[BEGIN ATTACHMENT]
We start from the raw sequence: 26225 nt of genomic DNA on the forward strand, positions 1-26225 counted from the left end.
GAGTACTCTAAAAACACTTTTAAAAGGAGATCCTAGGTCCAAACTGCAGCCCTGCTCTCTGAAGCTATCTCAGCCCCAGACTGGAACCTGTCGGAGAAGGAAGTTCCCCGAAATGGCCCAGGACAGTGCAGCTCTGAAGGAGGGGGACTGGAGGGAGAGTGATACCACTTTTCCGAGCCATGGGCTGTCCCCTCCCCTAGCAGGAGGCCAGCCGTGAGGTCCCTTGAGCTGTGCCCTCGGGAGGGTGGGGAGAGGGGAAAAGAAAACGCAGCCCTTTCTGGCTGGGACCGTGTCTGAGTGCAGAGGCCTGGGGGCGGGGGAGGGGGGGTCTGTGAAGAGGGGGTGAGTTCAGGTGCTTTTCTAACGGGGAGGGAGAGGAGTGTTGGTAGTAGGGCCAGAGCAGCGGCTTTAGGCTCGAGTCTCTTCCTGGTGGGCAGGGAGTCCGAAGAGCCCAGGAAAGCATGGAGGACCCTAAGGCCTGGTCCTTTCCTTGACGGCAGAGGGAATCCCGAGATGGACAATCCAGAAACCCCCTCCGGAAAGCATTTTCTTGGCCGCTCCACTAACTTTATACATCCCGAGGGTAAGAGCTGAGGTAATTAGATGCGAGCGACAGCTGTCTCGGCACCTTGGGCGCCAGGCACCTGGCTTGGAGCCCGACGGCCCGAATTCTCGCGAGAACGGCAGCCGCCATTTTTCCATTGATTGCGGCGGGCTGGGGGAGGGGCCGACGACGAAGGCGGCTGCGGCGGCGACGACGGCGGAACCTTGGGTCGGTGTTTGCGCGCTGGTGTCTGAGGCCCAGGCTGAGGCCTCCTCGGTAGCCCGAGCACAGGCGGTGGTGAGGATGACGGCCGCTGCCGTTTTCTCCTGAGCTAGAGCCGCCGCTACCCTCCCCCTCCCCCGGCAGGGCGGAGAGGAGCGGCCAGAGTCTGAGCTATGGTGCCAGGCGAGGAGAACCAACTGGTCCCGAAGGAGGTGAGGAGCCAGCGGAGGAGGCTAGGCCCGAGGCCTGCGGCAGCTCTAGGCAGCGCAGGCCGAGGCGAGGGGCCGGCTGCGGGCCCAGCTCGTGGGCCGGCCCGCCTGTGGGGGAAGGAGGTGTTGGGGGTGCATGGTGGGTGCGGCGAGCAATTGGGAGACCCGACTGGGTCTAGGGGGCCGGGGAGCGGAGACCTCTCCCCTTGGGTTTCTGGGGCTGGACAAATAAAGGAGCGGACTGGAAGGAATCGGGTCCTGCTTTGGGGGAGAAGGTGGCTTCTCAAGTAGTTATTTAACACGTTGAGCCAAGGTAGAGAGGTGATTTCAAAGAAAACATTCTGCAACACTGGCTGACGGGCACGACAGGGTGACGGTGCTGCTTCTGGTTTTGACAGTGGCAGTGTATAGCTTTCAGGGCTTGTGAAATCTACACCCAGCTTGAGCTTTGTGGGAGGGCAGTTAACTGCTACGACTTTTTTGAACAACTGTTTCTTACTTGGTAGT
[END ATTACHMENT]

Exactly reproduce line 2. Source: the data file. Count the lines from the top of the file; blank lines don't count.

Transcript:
GAGTACTCTAAAAACACTTTTAAAAGGAGATCCTAGGTCCAAACTGCAGCCCTGCTCTCTGAAGCTATCTCAGCCCCAGACTGGAACCTGTCGGAGAAGGAAGTTCCCCGAAATGGCCCAGGACAGTGCAGCTCTGAAGGAGGGGGACTGGAGGGAGAGTGATACCACTTTTCCGAGCCATGGGCTGTCCCCTCCCCTAGCAGGAGGCCAGCCGTGAGGTCCCTTGAGCTGTGCCCTCGGGAGGGTGGGGAGAGGGGAAAAGAAAACGCAGCCCTTTCTGGCTGGGACCGTGTCTGAGTGCAGAGGCCTGGGGGCGGGGGAGGGGGGGTCTGTGAAGAGGGGGTGAGTTCAGGTGCTTTTCTAACGGGGAGGGAGAGGAGTGTTGGTAGTAGGGCCAGAGCAGCGGCTTTAGGCTCGAGTCTCTTCCTGGTGGGCAGGGAGTCCGAAGAGCCCAGGAAAGCATGGAGGACCCTAAGGCCTGGTCCTTTCCTTGACGGCAGAGGGAATCCCGAGATGGACAATCCAGAAACCCCCTCCGGAAAGCATTTTCTTGGCCGCTCCACTAACTTTATACATCCCGAGGGTAAGAGCTGAGGTAATTAGATGCGAGCGACAGCTGTCTCGGCACCTTGGGCGCCAGGCACCTGGCTTGGAGCCCGACGGCCCGAATTCTCGCGAGAACGGCAGCCGCCATTTTTCCATTGATTGCGGCGGGCTGGGGGAGGGGCCGACGACGAAGGCGGCTGCGGCGGCGACGACGGCGGAACCTTGGGTCGGTGTTTGCGCGCTGGTGTCTGAGGCCCAGGCTGAGGCCTCCTCGGTAGCCCGAGCACAGGCGGTGGTGAGGATGACGGCCGCTGCCGTTTTCTCCTGAGCTAGAGCCGCCGCTACCCTCCCCCTCCCCCGGCAGGGCGGAGAGGAGCGGCCAGAGTCTGAGCTATGGTGCCAGGCGAGGAGAACCAACTGGTCCCGAAGGAGGTGAGGAGCCAGCGGAGGAGGCTAGGCCCGAGGCCTGCGGCAGCTCTAGGCAGCGCAGGCCGAGGCGAGGGGCCGGCTGCGGGCCCAGCTCGTGGGCCGGCCCGCCTGTGGGGGAAGGAGGTGTTGGGGGTGCATGGTGGGTGCGGCGAGCAATTGGGAGACCCGACTGGGTCTAGGGGGCCGGGGAGCGGAGACCTCTCCCCTTGGGTTTCTGGGGCTGGACAAATAAAGGAGCGGACTGGAAGGAATCGGGTCCTGCTTTGGGGGAGAAGGTGGCTTCTCAAGTAGTTATTTAACACGTTGAGCCAAGGTAGAGAGGTGATTTCAAAGAAAACATTCTGCAACACTGGCTGACGGGCACGACAGGGTGACGGTGCTGCTTCTGGTTTTGACAGTGGCAGTGTATAGCTTTCAGGGCTTGTGAAATCTACACCCAGCTTGAGCTTTGTGGGAGGGCAGTTAACTGCTACGACTTTTTTGAACAACTGTTTCTTACTTGGTAGT